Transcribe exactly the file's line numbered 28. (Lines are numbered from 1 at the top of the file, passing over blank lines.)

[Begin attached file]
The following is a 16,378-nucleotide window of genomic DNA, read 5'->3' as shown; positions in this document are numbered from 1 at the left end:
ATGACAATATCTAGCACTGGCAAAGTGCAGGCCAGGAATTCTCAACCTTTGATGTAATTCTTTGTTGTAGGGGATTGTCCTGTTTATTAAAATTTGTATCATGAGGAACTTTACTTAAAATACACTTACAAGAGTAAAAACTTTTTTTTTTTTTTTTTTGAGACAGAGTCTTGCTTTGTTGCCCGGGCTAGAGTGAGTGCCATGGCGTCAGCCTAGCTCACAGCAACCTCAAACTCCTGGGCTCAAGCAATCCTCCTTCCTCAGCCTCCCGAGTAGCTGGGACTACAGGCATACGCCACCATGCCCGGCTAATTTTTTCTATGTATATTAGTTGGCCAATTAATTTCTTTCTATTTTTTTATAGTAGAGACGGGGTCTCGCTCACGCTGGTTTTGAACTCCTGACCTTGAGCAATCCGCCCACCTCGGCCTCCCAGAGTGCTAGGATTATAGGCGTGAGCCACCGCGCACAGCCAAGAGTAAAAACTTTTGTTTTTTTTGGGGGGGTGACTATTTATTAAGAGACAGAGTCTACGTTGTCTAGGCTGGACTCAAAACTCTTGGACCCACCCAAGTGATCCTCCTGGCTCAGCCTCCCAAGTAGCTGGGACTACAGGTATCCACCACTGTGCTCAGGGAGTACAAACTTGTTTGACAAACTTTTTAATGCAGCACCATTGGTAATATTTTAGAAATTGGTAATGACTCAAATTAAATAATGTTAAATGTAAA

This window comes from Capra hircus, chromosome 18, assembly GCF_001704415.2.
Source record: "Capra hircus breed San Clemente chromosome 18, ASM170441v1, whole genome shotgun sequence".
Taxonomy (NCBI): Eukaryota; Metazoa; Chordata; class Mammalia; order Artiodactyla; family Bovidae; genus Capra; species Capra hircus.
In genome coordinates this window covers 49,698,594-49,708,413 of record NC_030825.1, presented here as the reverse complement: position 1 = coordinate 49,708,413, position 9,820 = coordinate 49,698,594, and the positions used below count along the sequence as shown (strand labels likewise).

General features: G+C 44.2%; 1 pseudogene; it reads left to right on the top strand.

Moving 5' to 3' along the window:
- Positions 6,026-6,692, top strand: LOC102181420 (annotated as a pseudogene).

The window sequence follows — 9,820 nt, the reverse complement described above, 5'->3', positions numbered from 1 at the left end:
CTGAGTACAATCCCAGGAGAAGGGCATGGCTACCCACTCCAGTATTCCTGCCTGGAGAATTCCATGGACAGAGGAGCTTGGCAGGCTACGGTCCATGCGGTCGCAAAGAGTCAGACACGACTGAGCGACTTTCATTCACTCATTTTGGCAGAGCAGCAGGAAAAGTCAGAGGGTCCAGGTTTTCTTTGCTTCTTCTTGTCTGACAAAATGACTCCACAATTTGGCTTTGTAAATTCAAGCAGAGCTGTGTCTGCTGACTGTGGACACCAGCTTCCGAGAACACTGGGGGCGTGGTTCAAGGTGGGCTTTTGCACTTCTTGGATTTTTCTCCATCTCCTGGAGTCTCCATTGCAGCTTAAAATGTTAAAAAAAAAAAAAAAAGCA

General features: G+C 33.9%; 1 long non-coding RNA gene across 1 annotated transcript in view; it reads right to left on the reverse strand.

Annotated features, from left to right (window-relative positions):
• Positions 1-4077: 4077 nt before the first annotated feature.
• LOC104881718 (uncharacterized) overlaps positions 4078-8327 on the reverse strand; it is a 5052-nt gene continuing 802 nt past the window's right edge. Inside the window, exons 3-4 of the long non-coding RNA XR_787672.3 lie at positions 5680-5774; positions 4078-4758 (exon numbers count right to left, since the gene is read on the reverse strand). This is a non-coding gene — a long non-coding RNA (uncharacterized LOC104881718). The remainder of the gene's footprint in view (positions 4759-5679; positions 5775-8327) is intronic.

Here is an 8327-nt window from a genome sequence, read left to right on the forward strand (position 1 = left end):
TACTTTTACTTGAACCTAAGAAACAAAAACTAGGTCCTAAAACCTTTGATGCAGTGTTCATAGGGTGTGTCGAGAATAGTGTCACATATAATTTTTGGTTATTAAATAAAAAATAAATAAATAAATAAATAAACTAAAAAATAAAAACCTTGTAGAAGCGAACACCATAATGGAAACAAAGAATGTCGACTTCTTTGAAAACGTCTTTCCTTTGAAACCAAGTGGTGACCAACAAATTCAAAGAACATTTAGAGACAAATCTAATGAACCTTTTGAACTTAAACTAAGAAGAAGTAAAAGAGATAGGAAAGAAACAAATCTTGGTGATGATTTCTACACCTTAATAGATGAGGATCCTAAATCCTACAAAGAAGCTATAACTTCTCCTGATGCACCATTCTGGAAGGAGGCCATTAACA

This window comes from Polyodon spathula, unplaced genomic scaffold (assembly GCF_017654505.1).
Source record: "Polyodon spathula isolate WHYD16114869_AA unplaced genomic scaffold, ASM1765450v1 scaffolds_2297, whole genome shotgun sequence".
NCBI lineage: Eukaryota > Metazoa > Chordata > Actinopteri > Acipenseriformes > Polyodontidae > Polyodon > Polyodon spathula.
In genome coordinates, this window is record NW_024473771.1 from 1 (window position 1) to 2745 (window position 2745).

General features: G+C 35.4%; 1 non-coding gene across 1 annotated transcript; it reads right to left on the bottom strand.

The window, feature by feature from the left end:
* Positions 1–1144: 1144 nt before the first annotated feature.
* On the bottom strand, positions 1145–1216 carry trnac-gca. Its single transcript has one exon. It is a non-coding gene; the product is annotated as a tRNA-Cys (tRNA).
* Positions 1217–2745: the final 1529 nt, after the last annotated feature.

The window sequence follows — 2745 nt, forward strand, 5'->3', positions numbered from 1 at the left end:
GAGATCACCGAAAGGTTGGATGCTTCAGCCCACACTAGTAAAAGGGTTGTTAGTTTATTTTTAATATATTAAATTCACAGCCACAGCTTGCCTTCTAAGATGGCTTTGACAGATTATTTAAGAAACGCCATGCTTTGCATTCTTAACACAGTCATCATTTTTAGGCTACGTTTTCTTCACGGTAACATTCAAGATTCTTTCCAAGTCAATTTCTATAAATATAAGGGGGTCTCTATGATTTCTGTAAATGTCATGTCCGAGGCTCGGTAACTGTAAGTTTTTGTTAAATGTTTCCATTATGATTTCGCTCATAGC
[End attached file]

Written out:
GAGATCACCGAAAGGTTGGATGCTTCAGCCCACACTAGTAAAAGGGTTGTTAGTTTATTTTTAATATATTAAATTCACAGCCACAGCTTGCCTTCTAAGATGGCTTTGACAGATTATTTAAGAAACGCCATGCTTTGCATTCTTAACACAGTCATCATTTTTAGGCTACGTTTTCTTCACGGTAACATTCAAGATTCTTTCCAAGTCAATTTCTATAAATATAAGGGGGTCTCTATGATTTCTGTAAATGTCATGTCCGAGGCTCGGTAACTGTAAGTTTTTGTTAAATGTTTCCATTATGATTTCGCTCATAGC